Documents obtained by the Medical Independent (MI) through Freedom of Information (FoI) law have provided more detail around these issues.
Last year the HSE prepared a consultation framework paper concerning the introduction of the IFMS into the Irish healthcare system. The paper, ‘Irish Health Service Financial Management Framework’, sets out the approach to section 38 and 39 agencies in respect of the IFMS.
“The HSE is conscious that some organisations may have concerns in relation to adopting a single integrated financial procurement system with an associated set of nationally standardised processes,” according to the document.
“The HSE is conscious, in particular, of the need to provide relevant reassurances to the board members and senior leadership teams of [section 38 and 39 agencies].”
The document also noted the “separate legal… status” of voluntary organisations. It stated the “the HSE must work with organisations to ensure that adoption of the IFMS assists with, and does not adversely impact on, the obligations and responsibilities of board members”. It added that the adoption of the IFMS “must not interfere with the reasonable exercise of their proper autonomy as befits separate legal entities operating within relevant policy, legal, regulatory, and contractual frameworks”.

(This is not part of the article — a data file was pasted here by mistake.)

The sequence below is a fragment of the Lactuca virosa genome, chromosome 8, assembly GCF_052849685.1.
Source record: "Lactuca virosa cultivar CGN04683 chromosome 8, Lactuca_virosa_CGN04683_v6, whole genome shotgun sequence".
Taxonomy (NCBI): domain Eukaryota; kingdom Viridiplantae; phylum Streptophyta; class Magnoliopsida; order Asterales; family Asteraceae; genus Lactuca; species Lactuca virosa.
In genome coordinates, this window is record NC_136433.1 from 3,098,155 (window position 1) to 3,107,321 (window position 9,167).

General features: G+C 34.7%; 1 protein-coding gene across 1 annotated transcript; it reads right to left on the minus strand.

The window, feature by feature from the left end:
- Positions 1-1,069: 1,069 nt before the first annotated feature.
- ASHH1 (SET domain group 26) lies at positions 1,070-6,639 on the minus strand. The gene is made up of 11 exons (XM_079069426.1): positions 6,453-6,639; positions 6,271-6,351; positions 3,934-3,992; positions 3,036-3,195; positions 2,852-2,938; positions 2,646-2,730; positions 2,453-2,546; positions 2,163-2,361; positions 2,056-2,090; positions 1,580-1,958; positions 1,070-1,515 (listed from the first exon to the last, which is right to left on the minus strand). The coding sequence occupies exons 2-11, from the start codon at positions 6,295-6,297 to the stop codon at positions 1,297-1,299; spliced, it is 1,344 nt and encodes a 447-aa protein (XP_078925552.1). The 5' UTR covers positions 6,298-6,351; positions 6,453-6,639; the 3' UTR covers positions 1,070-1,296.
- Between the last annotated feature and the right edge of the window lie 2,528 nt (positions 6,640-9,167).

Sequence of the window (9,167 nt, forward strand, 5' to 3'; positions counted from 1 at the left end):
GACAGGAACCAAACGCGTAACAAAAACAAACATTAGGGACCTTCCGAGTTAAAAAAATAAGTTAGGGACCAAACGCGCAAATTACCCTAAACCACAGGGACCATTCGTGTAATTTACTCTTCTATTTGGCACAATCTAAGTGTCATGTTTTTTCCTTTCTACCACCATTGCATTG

“Specifically, the HSE will not by virtue of the implementation of IFMS seek to second guess the judgement of [section 38 and 29 agencies] by inserting a requirement for additional ‘approvals from the centre’ to be obtained via IFMS, for example before a purchase can be made or an accrual or other journal entry posted.”
It noted there would be “earlier and more comprehensive” visibility of financial and related information available to Community Healthcare Organisations, Hospital Groups, and central HSE as a result of a new integrated system.
“This is in keeping with the current and emerging transparency and accountability expectations. It is acknowledged that the HSE also has a requirement to take cognisance of provider organisation concerns, including [section 38 and 39 agencies] as to the appropriate use of that information.”